• Paid Time Off (PTO).
Don't forget to check state laws though!

Friday, May 18, 2018

Liquidated Damages in Pennsylvania Wage Cases

The Pennsylvania Wage Payment and Collection Law (WPCL) provides some nice perks for employees who successfully sue for unpaid wages. For example, successful plaintiffs receive mandatory attorneys fees.

The WPCL also has a liquidated damages provision. Employees are entitled to their wages, plus an additional 25% of the wages due. 43 P.S. § 260.10. Employers can avoid liquidated damages where there is a "good faith contest or dispute."

The Legal Intelligencer has an interesting case summary for Yablonski v. Keevican Weiss Bauerle & Hirsch, LLC (subscription). The employer paid back some of the money it allegedly owed prior to trial (where they lost), and then argued that the repaid money should be excluded from the liquidated damages calculation. The Allegheny County Court of Common Pleas apparently disagreed:
Relying on 43 P.S. §260.10, the court concluded that plaintiff's wages remained unpaid for 30 days beyond the regularly scheduled payday. The plain meaning of the language in the statute called for calculating liquidated damages utilizing the total wages due 30 days beyond the payday, and not at the time of trial.
It's helpful for employers to understand the potential penalties under the WPCL, although this decision is not binding on other trial courts.

Wednesday, May 2, 2018

PA Commonwealth Court: Security consultant was employee, not independent contractor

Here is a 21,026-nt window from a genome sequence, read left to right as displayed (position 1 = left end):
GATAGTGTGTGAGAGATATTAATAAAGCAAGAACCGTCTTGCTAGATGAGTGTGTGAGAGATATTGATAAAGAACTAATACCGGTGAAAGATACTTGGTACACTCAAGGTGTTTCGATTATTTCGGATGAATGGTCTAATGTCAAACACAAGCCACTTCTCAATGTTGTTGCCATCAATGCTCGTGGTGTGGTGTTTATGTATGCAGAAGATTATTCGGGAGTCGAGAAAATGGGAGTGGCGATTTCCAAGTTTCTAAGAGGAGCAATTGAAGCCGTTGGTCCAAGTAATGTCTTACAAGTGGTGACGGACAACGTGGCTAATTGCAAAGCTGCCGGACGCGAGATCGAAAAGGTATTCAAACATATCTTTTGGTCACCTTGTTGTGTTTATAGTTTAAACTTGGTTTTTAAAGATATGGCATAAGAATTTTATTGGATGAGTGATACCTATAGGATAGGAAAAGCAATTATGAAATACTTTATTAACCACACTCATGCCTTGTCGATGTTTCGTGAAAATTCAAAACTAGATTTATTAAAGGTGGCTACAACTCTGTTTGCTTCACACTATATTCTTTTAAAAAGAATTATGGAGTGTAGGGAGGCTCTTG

As longtime readers know, independent contractor versus employee classification is one of my favorite issues. The Pennsylvania Commonwealth Court recently added a new unemployment compensation case to the mix: HPM Consulting v. UCBR.

These cases are often convoluted, and very fact-intensive. This case involved a safety consultant, who signed multiple contracts with HPM Consulting to go to other states and work. The contracts specifically referred to him as a "1099 contractor" (1099 refers to the tax form, and is issued to independent contractors as opposed to employees, who receive W-2s).

Of course, labels on a contract are not controlling on the courts. The majority opinion still concluded that the consultant was an employee. The worker did not solicit his own work, did not pay for his certifications, and HPM set his rate of pay.

Two points worth noting: (1) in unemployment compensation cases, we start with a strong presumption that someone working in exchange for compensation is an employee; and (2) in unemployment compensation cases, the UCBR is the ultimate fact-finder (if it has evidence to support its conclusion).